A limited partner sued the corporate and LLC general partners of two limited partnerships and sought to hold the individual owner of the entities personally liable for breaches of fiduciary duty of the general partners. The court first addressed the argument that the individual owner of the corporation and LLC was liable for the entities’ actions under the alter ego theory. The court noted that California veil piercing principles applied to the corporation and Utah veil piercing principles applied to the LLC based on the conflict of laws rule that the law of the state of formation governs the liability of the owners of the entity. The court stated, however, that the law of the two states differed little in this area and presented no need to bifurcate the analysis. The court concluded that it was appropriate for the trial court to consider the fact that the plaintiff voluntarily contracted with the entities and noted that courts are more reluctant to pierce the veil in such cases. The court affirmed the trial court’s determination that the evidence did not support piercing the veil of the entities because the plaintiff encouraged many of the informal and lax practices that the plaintiff claimed justified piercing the veils. While there was evidence of certain clearly inappropriate actions, such as failing to account for missing monies, overcharging for work performed by the LLC, and misuse of certain funds, the court agreed with the trial court that such wrongs were more appropriately remedied as breaches of fiduciary duty. The court went on to conclude that the LLC’s member participated in the activities that were a breach of fiduciary duty on the part of the LLC and that the member could be held personally liable on the basis of such participation. Though the Utah LLC statute states that members and managers do not have personal liability for the debts and liabilities of the LLC, the plaintiff relied upon Utah case law holding that an officer or director of a corporation may be held personally liable for participating in wrongful activity of the corporation. The court noted that several state courts have imposed personal liability on LLC members or managers on the basis that the LLC statutes expressly provided for liability where the member or manager participates in the LLC’s tortious conduct. Utah’s statute is silent in such respect, but the court was persuaded by case law in other states in which LLC statutes are similarly silent and the courts nevertheless concluded that LLC members or managers can be personally liable for participating in torts of the LLC under the same principles that apply to corporate officers who participate in tortious conduct. Because the LLC’s member exercised total control over the LLC and participated in the LLC’s breaches of fiduciary duty and acts of constructive fraud, the member was personally liable for the breaches of duty and acts of constructive fraud.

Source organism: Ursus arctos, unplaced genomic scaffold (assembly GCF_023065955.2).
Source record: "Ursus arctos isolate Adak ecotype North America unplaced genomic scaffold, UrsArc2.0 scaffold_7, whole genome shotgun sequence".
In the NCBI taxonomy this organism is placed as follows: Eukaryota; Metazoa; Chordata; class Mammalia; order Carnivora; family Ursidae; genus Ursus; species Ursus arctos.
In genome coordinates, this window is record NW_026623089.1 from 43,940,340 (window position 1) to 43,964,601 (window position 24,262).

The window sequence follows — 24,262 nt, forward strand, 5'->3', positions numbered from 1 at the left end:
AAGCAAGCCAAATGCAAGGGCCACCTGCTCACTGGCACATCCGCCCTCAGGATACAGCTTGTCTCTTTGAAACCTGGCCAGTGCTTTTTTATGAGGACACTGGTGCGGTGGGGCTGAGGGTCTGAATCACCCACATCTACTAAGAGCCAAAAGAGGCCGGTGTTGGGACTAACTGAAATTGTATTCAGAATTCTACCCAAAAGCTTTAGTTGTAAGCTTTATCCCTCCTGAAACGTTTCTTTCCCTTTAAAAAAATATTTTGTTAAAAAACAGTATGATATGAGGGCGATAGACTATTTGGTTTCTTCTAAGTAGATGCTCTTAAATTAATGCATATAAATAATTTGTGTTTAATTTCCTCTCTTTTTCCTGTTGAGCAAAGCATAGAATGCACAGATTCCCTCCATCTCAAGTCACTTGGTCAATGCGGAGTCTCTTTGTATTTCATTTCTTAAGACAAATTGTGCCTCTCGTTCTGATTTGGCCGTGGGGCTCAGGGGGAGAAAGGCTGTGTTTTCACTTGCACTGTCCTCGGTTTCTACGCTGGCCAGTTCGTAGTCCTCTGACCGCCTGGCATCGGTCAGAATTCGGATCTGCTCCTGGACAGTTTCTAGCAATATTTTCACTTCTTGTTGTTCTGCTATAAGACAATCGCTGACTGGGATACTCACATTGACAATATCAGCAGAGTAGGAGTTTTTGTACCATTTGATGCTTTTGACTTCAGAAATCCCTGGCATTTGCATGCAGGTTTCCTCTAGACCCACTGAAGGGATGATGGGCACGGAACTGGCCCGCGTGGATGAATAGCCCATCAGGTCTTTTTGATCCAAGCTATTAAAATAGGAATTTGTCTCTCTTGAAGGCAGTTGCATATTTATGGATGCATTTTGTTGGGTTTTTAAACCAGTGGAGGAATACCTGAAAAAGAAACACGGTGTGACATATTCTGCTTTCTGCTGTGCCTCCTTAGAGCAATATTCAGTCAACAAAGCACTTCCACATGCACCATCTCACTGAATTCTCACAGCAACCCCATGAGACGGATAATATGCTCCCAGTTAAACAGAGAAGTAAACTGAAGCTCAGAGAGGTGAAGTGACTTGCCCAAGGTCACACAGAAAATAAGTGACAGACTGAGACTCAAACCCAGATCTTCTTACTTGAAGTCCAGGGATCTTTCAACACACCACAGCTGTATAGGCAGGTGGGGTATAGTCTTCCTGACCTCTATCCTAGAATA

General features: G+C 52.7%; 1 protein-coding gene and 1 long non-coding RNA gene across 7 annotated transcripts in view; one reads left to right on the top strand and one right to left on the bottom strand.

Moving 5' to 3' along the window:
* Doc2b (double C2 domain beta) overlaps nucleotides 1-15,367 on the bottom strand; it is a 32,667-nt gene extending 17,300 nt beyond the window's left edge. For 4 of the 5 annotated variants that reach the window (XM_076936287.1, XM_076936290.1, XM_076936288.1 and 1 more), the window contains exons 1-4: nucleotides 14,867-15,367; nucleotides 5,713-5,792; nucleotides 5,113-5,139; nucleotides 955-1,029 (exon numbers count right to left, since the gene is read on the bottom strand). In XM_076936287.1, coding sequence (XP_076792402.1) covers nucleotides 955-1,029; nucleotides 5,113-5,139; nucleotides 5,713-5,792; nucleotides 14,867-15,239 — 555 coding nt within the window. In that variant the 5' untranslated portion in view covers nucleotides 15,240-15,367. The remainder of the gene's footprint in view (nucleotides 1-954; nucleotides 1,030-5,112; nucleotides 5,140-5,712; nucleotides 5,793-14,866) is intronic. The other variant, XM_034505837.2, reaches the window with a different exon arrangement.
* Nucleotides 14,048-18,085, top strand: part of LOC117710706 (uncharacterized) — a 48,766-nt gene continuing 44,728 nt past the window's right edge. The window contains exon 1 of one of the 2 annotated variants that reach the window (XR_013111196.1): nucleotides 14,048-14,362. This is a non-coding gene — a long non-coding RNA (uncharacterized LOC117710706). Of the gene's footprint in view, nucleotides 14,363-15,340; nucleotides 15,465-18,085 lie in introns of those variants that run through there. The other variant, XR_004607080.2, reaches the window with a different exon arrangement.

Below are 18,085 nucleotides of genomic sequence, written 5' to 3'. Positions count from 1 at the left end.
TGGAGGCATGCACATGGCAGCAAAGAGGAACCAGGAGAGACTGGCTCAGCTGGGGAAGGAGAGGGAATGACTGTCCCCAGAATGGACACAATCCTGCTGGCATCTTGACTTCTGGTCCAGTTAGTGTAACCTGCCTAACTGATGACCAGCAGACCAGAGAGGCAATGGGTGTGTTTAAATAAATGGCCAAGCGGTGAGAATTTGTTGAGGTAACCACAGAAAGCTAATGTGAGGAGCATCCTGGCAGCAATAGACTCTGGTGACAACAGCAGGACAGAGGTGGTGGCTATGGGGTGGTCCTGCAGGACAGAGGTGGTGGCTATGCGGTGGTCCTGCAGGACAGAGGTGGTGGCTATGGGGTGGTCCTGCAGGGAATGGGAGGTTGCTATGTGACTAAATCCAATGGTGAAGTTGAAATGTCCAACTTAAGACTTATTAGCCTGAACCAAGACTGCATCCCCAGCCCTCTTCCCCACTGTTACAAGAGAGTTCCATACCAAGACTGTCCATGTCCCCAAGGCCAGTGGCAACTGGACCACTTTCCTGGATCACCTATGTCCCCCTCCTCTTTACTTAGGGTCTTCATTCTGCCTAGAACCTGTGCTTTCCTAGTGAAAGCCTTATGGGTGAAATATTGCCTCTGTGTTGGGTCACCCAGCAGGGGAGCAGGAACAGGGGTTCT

__ So.2d __, Nos. 1041548, 1041795, 1041569, and 1050058, 2006 WL 2925323 (Ala. 2006).
Discussion of statutory duties of LLC members and managers and common law duties of LLC agents.
No. CV000093186S, 2006 WL 3041979 (Conn. Super. Oct. 12, 2006).
C.A. No. 2005-N, 2006 WL 2576977 (Del. Ch. Sept. 7, 2006).
Mandatory advancement provisions of LLC operating agreement.
__ B.R. __, Bankruptcy No. 05 B 27545, Adversary No. 06 A 00412, 2006 WL 2959506 (Bankr. N.D. Ill. 2006).
Exercise of personal jurisdiction over foreign members of Illinois LLC; LLC veil piercing; breach of fiduciary duty; wrongful distributions.
854 N.E.2d 890, No. 45A05-0509-CV-562 (Ind. App. 2006).
LLC veil piercing.
No. 267954, 2006 WL 2742007 (Mich. App. Sept 26, 2006).
Personal liability of LLC members with respect to tortious acts committed in capacity as LLC agent.
Civ. No. 06-1040 (JNE/JJG), 2006 WL 3043129 (D. Minn. Oct. 24, 2006).
LLC veil piercing.
Quebecor World (USA), Inc. v. Harsha Associates, L.L.C.
__ F.Supp.2d __, No. 06-CV-6002L, 2006 WL 2918797 (W.D. N.Y. 2006).
Limited liability of member notwithstanding variance in name of LLC in contract; LLC veil piercing; successor liability.
347 B.R. 822, No. 06-32016 HDH-11 (Bankr. N.D. Tex. 2006)
Creditor’s standing as “party in interest” to challenge bankruptcy of LLC; dismissal of bankruptcy filed without consent of all members as required under Washington law and operating agreement.